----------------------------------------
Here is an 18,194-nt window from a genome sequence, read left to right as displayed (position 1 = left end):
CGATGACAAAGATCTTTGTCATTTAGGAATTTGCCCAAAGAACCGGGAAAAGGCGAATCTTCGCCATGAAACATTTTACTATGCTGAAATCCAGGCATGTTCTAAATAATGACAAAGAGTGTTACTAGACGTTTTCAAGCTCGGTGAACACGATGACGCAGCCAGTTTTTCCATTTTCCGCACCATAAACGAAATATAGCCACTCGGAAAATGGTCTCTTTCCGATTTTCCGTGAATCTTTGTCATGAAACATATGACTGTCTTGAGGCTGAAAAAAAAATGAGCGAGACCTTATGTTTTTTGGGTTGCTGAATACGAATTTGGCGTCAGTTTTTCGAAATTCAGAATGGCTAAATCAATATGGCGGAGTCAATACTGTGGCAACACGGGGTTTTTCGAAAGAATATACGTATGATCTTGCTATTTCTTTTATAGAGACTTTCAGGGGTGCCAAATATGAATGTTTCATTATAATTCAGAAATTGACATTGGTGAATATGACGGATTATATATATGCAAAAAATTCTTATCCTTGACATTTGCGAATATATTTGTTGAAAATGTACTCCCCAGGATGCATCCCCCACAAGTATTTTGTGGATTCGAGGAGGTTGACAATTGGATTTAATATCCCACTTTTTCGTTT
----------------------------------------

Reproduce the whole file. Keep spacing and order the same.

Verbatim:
Here is an 18,194-nt window from a genome sequence, read left to right as displayed (position 1 = left end):
CGATGACAAAGATCTTTGTCATTTAGGAATTTGCCCAAAGAACCGGGAAAAGGCGAATCTTCGCCATGAAACATTTTACTATGCTGAAATCCAGGCATGTTCTAAATAATGACAAAGAGTGTTACTAGACGTTTTCAAGCTCGGTGAACACGATGACGCAGCCAGTTTTTCCATTTTCCGCACCATAAACGAAATATAGCCACTCGGAAAATGGTCTCTTTCCGATTTTCCGTGAATCTTTGTCATGAAACATATGACTGTCTTGAGGCTGAAAAAAAAATGAGCGAGACCTTATGTTTTTTGGGTTGCTGAATACGAATTTGGCGTCAGTTTTTCGAAATTCAGAATGGCTAAATCAATATGGCGGAGTCAATACTGTGGCAACACGGGGTTTTTCGAAAGAATATACGTATGATCTTGCTATTTCTTTTATAGAGACTTTCAGGGGTGCCAAATATGAATGTTTCATTATAATTCAGAAATTGACATTGGTGAATATGACGGATTATATATATGCAAAAAATTCTTATCCTTGACATTTGCGAATATATTTGTTGAAAATGTACTCCCCAGGATGCATCCCCCACAAGTATTTTGTGGATTCGAGGAGGTTGACAATTGGATTTAATATCCCACTTTTTCGTTT